A North Dakota State College of Science football player cut ties with the school last week after he was dismissed from the team following a chain of events that began with kissing his boyfriend in a press box during the team’s game Sept. 1 in Pueblo, Colo. NDSCS cited a violation of team rules for the dismissal.
Jamie Kuntz, 18, Dickinson, N.D., was sitting out the Wildcats’ 63-17 loss to Snow College when he was observed by a person or persons kissing his 65-year old boyfriend during the second half. Kuntz was in the press box filming the game for NDSCS and was recovering from a concussion suffered during practice.
“Nobody was around… They just saw us in the press box,” Kuntz said. “Why they were looking in the press box, I don’t know, but that’s what happened.”
Kuntz’s boyfriend, who has no affiliation with NDSCS, had traveled to the game from his Colorado residence.
After the game, the Wildcats boarded their bus for a long 16-hour drive back to Wahpeton. Kuntz said at first, he was unaware that he had been seen in the press box, but figured it out when teammates were laughing at him.
“We stopped somewhere, and people were laughing at me,” Kuntz said. “I wasn’t sure what they were laughing about (at the time), but they were laughing at me.”
During a rest stop, NDSCS head football coach Chuck Parsons questioned Kuntz about the incident. A closeted gay man at the time, Kuntz said he initially lied about what happened.
“I wasn’t ‘out’ yet, so that’s partially the reason why I lied,” Kuntz said. “I wasn’t going to tell him. I just played stupid the whole time. He asked me who was in the press box with you, and I said my grandpa. … He said, ‘This is going to be a problem when we get back.’”
As the bus ride continued, Kuntz began sending messages on Twitter that implied that he was suicidal.
“I got betrayed by my family tonight ... Have you ever thought about who would show up and cry because they actually cared, at your own funeral? Do you fear death, or embrace it?” Kuntz wrote over the course of three tweets dated between 12:19-5:10 a.m. on Sept. 2.
A visit from campus police after returning from Colorado found Kuntz to not be a threat to himself.
“I can confirm we were there,” said NDSCS campus police sergeant Steve Helgeson. “It was a welfare check … I met with (Kuntz) and spoke with him and then I left.”
Kuntz eventually texted Parsons and admitted the truth about the press box and that he was gay.At a meeting on Monday, Kuntz said Parsons handed him a letter and told him he was off the team.
“He said, ‘I don’t care about the details, and what you did or didn’t do.’ He decided the distraction was too big, and you’re kicked off the football team,” Kuntz said. “... It was devastating, because the only reason I went to Wahpeton is because of football.”
Parsons declined to comment on the story.
“It’s a delicate situation, and I can’t say anything further,” Parsons said when approached after Tuesday’s football practice.
NDSCS President Dr. John Richman said that the decision was not about sexual orientation, but a violation of team rules.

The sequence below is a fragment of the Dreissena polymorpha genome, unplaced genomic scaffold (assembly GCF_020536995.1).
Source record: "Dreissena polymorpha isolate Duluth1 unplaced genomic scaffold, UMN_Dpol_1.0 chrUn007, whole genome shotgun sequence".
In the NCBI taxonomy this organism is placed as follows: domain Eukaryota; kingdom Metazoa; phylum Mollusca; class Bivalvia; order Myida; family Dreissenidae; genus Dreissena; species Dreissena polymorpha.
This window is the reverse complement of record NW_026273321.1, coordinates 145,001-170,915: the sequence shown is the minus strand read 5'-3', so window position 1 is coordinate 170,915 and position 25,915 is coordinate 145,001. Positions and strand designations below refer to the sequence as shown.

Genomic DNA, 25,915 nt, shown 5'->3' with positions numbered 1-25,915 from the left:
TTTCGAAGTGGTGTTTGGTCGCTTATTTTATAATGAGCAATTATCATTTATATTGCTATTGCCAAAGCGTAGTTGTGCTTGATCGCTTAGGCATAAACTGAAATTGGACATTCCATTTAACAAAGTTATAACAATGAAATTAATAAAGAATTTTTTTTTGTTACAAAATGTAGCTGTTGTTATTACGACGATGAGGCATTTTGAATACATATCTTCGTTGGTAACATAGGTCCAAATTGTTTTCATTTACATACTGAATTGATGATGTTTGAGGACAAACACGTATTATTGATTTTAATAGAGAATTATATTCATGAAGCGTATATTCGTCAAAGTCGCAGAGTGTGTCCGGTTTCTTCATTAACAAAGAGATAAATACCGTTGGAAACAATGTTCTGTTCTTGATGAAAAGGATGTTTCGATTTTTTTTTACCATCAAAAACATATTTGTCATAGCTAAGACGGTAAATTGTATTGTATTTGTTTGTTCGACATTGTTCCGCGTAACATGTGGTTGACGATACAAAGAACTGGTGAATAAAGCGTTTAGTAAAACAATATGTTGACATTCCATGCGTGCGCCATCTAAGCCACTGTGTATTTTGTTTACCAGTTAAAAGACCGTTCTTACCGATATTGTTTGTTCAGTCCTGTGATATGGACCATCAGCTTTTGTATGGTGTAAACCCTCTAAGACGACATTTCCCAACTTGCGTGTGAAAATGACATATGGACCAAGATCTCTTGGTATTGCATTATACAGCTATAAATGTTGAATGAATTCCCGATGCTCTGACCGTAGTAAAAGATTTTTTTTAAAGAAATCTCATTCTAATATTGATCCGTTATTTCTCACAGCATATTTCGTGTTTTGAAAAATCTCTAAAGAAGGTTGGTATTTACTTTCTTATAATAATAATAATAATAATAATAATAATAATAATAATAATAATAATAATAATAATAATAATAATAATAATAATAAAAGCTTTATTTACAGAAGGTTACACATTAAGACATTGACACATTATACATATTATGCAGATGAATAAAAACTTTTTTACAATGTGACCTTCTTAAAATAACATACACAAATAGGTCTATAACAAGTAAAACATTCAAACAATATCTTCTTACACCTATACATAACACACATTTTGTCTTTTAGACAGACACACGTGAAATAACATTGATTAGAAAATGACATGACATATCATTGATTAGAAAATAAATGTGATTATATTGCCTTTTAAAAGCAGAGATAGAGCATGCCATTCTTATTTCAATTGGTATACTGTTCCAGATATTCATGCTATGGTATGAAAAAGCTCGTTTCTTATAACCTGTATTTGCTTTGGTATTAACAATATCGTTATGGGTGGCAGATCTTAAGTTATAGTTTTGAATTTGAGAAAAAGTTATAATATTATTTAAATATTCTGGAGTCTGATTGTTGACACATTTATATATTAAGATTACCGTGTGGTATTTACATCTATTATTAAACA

“In no time in looking at or reviewing information and facts, did the decision process, nor the disciplinary process was there ever, and I mean ever, any consideration or thought given to sexual orientation that several media sources have attempted to play out in this incident,” Dr. Richman said.
Dismissal Policy in the NDSCS Player’s Manual says the head coach “reserves the right to dismiss any team member for any conduct that is deemed detrimental to the team.”
“The statement clarifies our position within the regulations that we operate. I’m confident the information, facts and thought process coach Parsons put into this and reviewed to come to the decision to dismiss this individual was a very thorough and thought-through process,” Richman said. “I think it was the right decision and I think the disciplinary action chosen was appropriate for this demonstrated behavior.”
Richman said that he has not been in direct communication with Parsons since the incident occurred Sept. 1.
“Directly, no. My communication is through the athletic director, Stu Engen,” Richman said.
Engen additionally declined comment for this story.
There are 11 guidelines listed in the Player’s Manual for dismissal, and Richman cited two points that pertained to Kuntz, he said, — lying to coaches, and insubordination. Richman clarified the insubordination as “the manner in which this individual chose to respond in the discussions with coach Parsons,” Richman said.
The other reasons listed in NDSCS’ dismissal policy, criminal violations, school policy violations, athletic department violations, football policy violations, fighting, absence or tardiness to either class or “study table,” loss of eligibility and unexcused absence, can all be classified as “detrimental to the team.”
“That’s just a blanket word they can throw on anything they want to… I can’t really say anything, they’re going by a team rule,” Kuntz said. “Well, that’s bull***t. There’s been multiple rules broken in the four weeks I was there.”
Kuntz said certain players were cited for alcohol possession but did not name specifics. Helgeson said he was “not … aware of” any football players who had received citations or arrests this school year in Wahpeton.
Overall, Kuntz believes he was persecuted for his sexual orientation. He is now looking toward the future, and would like to continue playing football. At Dickinson High School, he was a stand-out linebacker.
“Yeah, definitely. If I had a girl up there, I’d still be on that team,” he said. “I just have to find a new school, hopefully, and then I can play football.”